The government has just a 20 per cent chance of striking a post-Brexit trade deal with the EU within its stated deadline of this calendar year, a new report by Oxford Economics argues.
Indeed, analysts believe there is a higher chance of talks disintegrating entirely, leaving the UK trading on WTO terms from the start of 2021, putting that scenario at 30 per cent.
However the global consultancy think it is far more likely that negotiations will have to be pushed into next year, or risk getting only a deal that is “rudimentary and raise substantial non-tariff barriers for UK firms exporting to the EU”. In a note put out today, Oxford Economics gives this scenario a 50-50 chance.
“Ultimately, we expect the UK to seek a deep deal to try to protect vulnerable sectors. But this will take time and if the transition period is not extended, a political fudge – such as an interim deal with an implementation period – may be required to avoid trade frictions being introduced while talks are ongoing,” the note said.
“This timescale is far shorter than seen in most trade negotiations, particularly those involving a large, bureaucratic organisation like the EU. For comparison, the EU’s deals with Canada and Japan took seven years of talks.”
It also points to additional headaches posed by the withdrawal, such as the implementation of the Northern Ireland protocol, as putting further pressure on the timeframe.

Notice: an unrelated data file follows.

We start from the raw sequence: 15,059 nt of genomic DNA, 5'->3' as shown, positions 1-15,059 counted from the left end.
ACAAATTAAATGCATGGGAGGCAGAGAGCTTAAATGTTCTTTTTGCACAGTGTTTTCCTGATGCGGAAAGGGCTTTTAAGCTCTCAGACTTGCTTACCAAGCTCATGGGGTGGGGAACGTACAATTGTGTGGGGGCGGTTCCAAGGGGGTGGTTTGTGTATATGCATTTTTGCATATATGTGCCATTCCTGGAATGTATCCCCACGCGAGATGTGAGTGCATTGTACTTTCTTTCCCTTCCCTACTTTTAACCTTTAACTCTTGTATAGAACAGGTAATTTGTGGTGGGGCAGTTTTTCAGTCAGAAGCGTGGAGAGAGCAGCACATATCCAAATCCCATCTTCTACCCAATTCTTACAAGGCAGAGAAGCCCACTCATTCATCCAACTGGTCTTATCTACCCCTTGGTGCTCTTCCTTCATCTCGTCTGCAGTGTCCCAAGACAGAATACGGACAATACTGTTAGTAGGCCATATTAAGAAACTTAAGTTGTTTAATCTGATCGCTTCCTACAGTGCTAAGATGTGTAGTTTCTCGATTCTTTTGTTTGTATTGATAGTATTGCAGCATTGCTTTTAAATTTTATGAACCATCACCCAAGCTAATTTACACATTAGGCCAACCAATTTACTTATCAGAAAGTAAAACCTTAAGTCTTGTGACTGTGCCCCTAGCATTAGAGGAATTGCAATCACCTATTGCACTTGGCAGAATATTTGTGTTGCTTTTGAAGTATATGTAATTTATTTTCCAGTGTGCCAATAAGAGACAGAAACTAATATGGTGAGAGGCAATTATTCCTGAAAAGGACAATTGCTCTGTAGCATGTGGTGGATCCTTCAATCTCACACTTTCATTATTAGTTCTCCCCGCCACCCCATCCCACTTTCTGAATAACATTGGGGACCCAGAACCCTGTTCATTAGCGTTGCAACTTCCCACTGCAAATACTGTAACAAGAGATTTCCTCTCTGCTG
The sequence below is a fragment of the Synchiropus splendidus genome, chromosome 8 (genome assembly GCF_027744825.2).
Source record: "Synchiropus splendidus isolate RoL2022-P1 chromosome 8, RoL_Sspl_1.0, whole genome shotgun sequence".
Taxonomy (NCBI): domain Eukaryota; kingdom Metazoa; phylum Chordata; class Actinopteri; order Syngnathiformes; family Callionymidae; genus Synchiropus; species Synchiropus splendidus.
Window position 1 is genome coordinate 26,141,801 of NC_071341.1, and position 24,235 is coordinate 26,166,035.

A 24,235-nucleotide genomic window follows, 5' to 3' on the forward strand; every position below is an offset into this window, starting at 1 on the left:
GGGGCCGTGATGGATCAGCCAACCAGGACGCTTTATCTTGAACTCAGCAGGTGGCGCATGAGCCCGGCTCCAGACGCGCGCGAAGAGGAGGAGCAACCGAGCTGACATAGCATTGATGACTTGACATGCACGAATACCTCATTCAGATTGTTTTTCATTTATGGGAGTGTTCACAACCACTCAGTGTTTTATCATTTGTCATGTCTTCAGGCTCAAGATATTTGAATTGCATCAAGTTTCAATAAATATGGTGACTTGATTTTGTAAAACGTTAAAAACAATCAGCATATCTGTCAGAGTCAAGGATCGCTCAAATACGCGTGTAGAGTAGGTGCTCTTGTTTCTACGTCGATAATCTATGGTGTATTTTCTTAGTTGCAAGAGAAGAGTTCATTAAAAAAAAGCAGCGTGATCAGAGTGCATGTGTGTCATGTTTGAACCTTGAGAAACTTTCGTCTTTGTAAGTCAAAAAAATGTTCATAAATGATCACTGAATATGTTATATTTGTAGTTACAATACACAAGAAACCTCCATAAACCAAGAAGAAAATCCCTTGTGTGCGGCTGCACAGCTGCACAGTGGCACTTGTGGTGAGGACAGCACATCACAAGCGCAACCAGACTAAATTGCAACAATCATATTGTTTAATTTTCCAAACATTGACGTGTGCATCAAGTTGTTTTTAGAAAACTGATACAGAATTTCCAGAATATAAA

“While it’s not impossible to strike an agreement in this window, it does imply that the deal struck would take one of two forms. Either it’s relatively simple – with a very narrow focus or one side largely accepting the terms laid down by the other – or, as European Commission president Ursula von der Leyen intimated in a recent speech, interim in nature, focusing on priority areas and built on over time.”
This morning Prime Minister Boris Johnson said he thought it was “epically likely” a deal could be struck in time.
However this is the second expert warning this week, after a report by the Institute for Government warned that rushing a deal would require sacrifices to be made on trade, and that it would be “virtually impossible” for the Northern Ireland protocol to be resolved in time.
Main image: Getty